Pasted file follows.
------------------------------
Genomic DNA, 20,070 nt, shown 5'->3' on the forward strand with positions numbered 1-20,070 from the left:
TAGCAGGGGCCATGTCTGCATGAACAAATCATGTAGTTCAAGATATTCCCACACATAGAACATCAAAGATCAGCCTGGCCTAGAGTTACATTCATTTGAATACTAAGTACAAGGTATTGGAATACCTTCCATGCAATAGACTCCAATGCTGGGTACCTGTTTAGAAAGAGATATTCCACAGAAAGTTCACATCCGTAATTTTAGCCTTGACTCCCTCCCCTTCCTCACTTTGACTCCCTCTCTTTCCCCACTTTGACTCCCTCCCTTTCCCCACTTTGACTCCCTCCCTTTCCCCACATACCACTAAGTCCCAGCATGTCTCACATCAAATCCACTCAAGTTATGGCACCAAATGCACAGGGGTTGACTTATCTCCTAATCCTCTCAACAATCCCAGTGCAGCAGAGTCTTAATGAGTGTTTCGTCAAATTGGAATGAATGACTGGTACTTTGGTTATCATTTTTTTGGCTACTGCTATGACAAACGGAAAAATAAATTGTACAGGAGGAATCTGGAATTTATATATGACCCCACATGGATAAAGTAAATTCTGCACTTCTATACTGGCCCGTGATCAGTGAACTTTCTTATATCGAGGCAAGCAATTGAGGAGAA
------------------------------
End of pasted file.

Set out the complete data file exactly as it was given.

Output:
Genomic DNA, 20,070 nt, shown 5'->3' on the forward strand with positions numbered 1-20,070 from the left:
TAGCAGGGGCCATGTCTGCATGAACAAATCATGTAGTTCAAGATATTCCCACACATAGAACATCAAAGATCAGCCTGGCCTAGAGTTACATTCATTTGAATACTAAGTACAAGGTATTGGAATACCTTCCATGCAATAGACTCCAATGCTGGGTACCTGTTTAGAAAGAGATATTCCACAGAAAGTTCACATCCGTAATTTTAGCCTTGACTCCCTCCCCTTCCTCACTTTGACTCCCTCTCTTTCCCCACTTTGACTCCCTCCCTTTCCCCACTTTGACTCCCTCCCTTTCCCCACATACCACTAAGTCCCAGCATGTCTCACATCAAATCCACTCAAGTTATGGCACCAAATGCACAGGGGTTGACTTATCTCCTAATCCTCTCAACAATCCCAGTGCAGCAGAGTCTTAATGAGTGTTTCGTCAAATTGGAATGAATGACTGGTACTTTGGTTATCATTTTTTTGGCTACTGCTATGACAAACGGAAAAATAAATTGTACAGGAGGAATCTGGAATTTATATATGACCCCACATGGATAAAGTAAATTCTGCACTTCTATACTGGCCCGTGATCAGTGAACTTTCTTATATCGAGGCAAGCAATTGAGGAGAA